Guernsey, a practicing poet who is former editor of the Spoon River Poetry Review and has taught creative writing at Eastern Illinois University for twenty-five years, describes himself as a “lapsed Catholic.”
Guernsey first began to see hints of a certain Catholic sensibility in the poetry of one of his students. “There were no obvious references to the Pope or Holy Communion, but the writing had a certain kind of sensibility . . .” This “deeply imbedded Catholic sensibility arose spectre-like again and again . . .”
For Guernsey, the very writing of poetry is Catholic. The freedom within structure:
I can be most anybody in a poem . . . But the patterning and shaping, the writing in syllables, in sounds—these I can’t get away from. The rise and fall of the priest’s chanting, the repetitions of prayer, the standing, the kneeling, the sitting down: going to Church was a physical experience, visceral and enduring.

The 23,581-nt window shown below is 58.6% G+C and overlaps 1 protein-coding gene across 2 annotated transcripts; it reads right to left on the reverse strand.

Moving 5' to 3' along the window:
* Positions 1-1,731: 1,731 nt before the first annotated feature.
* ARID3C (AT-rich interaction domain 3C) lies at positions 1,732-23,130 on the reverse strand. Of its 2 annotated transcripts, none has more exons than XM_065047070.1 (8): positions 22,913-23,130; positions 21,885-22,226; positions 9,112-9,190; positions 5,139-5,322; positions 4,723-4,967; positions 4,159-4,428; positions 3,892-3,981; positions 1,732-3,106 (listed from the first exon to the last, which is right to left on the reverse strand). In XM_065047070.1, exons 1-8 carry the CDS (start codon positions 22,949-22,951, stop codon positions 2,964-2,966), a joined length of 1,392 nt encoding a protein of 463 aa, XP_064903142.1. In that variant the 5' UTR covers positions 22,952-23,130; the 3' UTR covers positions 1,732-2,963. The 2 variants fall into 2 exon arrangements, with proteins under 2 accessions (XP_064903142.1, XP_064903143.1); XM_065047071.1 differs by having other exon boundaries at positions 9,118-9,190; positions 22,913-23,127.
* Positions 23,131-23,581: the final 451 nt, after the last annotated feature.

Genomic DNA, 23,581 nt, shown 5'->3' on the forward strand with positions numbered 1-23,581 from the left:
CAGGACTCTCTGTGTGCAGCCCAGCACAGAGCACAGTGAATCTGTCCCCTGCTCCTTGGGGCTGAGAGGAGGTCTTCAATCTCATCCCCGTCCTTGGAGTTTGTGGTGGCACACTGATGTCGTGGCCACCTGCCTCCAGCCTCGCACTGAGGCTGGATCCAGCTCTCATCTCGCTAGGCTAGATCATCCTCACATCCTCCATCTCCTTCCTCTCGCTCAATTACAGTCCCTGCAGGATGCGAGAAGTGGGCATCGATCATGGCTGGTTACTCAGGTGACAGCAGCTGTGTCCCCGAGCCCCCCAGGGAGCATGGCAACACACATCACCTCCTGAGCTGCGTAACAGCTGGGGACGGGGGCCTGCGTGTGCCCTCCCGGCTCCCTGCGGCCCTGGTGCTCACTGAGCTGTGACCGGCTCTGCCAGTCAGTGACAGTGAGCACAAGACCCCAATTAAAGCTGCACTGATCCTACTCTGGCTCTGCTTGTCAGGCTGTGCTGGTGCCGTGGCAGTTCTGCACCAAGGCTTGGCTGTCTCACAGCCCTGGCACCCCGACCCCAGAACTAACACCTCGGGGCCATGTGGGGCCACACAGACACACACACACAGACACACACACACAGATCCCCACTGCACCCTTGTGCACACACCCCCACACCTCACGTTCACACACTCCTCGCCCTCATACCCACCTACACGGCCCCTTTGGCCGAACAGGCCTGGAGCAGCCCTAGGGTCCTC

And the very words of the liturgy and the sacraments are poetry:
“My last confession was a week ago,” its perfect iambic pentameter a subtle mnemonic device, like a line from Shakespeare, the rise and fall of the beating heart, mine then in my spondaic throat.
The imagery, memory, colors, the smells, the Latin he inhaled like incense: “Buried below the troubled institution of the Church lie archetypes as deeply human as those of the crib.”
“Although I haven’t been to Mass regularly in years,” he says, “my senses remain tuned to its sounds and symbols when I read a poem or when I try to write one.”—to which his readers respond, “Come back. We’ll wait for you.” “Agreed. Come back. You get it more than most who never left.”